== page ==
Oh ok... well maybe you're right, I can't speak for hobold, but this is what I think:

- You can view an animating fractal by stacking each frame along a space dimensionAgree, yes it can be a helpful way to think about the animation

- The most interesting animating 2d fractals are the ones that when stacked are isotropic 3d fractalsDisagree. By the way, the growing circles fractal is not isotropic when stacked... the circles would need to grow then shrink.. and if you wanted growing squares or growing mushrooms it wouldn't be isotropic.

Back to the question.. how many forms can a dynamic fractal have?

There are 7 main classes of 3d fractal (void, cluster, tree, sponge, shell, foam, solid), but overall there is a 7x7 triangular table (

http://sites.google.com/site/mandelbox/what-class-of-fractal), which means 28 forms. This means a total of 2

^{28} different classes of dynamic fractal (

http://en.wikipedia.org/wiki/Combination#Number_of_k-combinations_for_all_k), which is 268 million classes... which doesn't make for a very good classification.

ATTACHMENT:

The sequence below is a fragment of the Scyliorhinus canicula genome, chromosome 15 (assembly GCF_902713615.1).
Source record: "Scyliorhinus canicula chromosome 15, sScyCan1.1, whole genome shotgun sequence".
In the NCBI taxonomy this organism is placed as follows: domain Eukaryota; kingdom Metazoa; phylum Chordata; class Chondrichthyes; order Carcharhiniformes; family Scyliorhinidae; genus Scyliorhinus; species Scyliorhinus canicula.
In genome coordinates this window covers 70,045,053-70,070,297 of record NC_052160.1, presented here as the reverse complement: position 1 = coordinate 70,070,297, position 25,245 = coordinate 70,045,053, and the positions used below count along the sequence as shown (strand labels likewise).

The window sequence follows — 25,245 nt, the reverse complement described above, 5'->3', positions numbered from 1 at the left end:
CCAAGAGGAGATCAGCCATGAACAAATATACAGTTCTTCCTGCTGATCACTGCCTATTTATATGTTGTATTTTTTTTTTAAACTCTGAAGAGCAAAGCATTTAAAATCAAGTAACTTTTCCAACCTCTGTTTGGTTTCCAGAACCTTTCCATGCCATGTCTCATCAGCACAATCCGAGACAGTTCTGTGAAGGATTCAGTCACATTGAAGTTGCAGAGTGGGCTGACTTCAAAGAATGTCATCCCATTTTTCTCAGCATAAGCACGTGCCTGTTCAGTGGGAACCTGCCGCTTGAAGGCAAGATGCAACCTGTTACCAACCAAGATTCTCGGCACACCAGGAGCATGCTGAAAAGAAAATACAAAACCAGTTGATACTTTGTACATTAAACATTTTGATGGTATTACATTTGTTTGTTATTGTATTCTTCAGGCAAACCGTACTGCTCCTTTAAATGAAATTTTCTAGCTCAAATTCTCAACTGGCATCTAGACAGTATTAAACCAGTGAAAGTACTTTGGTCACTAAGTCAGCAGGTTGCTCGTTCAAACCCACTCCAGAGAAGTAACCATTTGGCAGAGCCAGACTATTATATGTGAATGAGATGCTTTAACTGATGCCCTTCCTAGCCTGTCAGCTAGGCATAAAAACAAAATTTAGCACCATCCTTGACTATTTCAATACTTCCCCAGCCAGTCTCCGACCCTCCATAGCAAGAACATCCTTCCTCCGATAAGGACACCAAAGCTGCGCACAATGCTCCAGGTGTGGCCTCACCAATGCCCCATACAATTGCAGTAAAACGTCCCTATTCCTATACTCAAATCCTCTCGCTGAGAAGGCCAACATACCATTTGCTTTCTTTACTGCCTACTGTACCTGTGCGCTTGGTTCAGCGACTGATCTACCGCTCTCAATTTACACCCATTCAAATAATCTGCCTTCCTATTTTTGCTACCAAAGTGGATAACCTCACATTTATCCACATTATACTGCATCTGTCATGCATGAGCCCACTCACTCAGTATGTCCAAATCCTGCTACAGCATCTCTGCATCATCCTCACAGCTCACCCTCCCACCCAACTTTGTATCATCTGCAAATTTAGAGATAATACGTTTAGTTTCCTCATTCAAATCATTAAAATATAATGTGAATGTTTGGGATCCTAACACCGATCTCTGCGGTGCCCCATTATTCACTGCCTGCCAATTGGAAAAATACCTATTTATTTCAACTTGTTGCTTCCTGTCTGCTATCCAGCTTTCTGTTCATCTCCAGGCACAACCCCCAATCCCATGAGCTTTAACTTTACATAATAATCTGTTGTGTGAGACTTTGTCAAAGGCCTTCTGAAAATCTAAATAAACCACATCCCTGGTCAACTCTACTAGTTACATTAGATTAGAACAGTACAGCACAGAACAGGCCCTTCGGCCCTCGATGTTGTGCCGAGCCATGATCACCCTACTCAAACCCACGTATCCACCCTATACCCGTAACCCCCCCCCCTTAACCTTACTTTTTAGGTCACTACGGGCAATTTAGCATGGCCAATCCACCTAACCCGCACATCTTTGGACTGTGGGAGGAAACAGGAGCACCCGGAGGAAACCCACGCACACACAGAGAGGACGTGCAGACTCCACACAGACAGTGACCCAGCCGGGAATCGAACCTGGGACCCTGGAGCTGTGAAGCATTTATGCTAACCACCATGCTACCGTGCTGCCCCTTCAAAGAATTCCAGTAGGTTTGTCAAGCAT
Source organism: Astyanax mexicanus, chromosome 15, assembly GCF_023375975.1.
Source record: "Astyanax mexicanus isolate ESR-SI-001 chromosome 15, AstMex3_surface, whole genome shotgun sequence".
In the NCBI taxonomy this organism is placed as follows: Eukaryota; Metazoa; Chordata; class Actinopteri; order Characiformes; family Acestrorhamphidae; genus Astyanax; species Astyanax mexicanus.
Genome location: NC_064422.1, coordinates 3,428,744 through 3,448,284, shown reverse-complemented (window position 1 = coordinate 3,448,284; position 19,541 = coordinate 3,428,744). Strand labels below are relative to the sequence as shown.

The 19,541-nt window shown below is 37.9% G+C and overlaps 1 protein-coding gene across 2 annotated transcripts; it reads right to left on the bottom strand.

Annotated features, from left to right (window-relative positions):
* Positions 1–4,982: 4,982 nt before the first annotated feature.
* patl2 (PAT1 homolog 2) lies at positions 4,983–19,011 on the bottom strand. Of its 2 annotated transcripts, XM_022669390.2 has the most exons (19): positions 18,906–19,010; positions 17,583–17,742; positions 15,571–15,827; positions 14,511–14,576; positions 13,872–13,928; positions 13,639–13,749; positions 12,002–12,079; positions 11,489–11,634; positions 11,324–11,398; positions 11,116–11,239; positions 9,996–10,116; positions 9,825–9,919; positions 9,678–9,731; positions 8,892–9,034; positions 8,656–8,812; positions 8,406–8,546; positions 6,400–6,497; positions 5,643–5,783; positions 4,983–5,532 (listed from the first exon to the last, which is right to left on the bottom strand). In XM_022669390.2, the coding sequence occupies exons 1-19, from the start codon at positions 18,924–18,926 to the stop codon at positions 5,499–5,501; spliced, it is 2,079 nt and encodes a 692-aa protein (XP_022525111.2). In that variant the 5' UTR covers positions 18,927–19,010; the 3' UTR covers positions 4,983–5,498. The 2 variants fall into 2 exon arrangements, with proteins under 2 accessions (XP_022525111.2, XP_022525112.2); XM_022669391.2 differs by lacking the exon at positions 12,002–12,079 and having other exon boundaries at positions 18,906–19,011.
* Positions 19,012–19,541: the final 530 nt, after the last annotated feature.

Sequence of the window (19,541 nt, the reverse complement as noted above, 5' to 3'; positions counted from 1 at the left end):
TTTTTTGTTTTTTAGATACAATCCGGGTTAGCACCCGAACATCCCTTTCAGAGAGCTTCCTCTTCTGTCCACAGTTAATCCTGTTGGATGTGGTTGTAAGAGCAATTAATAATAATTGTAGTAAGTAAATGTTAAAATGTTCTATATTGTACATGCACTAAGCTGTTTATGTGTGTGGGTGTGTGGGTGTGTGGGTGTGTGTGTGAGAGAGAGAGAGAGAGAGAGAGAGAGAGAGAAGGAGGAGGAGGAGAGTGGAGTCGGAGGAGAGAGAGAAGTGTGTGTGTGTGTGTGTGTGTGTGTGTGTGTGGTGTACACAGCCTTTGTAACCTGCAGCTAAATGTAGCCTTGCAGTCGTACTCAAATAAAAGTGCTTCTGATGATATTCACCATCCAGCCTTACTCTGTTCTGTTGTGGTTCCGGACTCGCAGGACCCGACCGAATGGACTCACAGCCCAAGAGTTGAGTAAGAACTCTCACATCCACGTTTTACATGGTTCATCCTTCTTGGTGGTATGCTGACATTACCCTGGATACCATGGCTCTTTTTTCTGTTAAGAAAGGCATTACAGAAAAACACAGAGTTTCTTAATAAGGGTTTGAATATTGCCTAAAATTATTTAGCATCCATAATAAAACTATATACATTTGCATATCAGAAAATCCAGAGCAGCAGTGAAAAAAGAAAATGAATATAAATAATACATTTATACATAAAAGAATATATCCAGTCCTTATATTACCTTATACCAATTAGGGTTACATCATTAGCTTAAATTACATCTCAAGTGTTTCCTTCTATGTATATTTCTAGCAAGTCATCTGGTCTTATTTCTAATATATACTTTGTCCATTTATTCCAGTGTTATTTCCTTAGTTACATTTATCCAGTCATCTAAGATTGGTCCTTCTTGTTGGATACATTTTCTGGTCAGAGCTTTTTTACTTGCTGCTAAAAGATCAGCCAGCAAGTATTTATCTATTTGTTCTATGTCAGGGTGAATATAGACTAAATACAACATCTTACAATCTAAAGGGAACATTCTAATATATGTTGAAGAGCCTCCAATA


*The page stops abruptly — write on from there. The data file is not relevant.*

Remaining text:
So instead we can classify these dynamic fractals by which triangular sub-table they range within. For example the 'void cluster + void sponge' dynamic fractal in the previous video ranges from void cluster up to void sponge, so includes dynamic fractals that also show a void tree form... this is natural because generally dynamic fractals that cover this range will show tree forms when going from a cluster to a sponge. The video is just a special case.

So in this classification, the most number of different forms a 3d dynamic fractal can change between is still 28, which is 7 main forms, and is called a 7-form void solid (it covers the full range from void to solid). The total number of different classes of dynamic fractal is then just 84, forming a 7x7x7 pyramid table.

What would such a maximum variation dynamic fractal look like? I'm not sure... it would obviously be massively shape shifting. The closest I could come up with is this boiling mud theme in 2d, after all boiling is a process of going from solid/liquid to gas (which is almost void). Most of the variation happens close to the surface: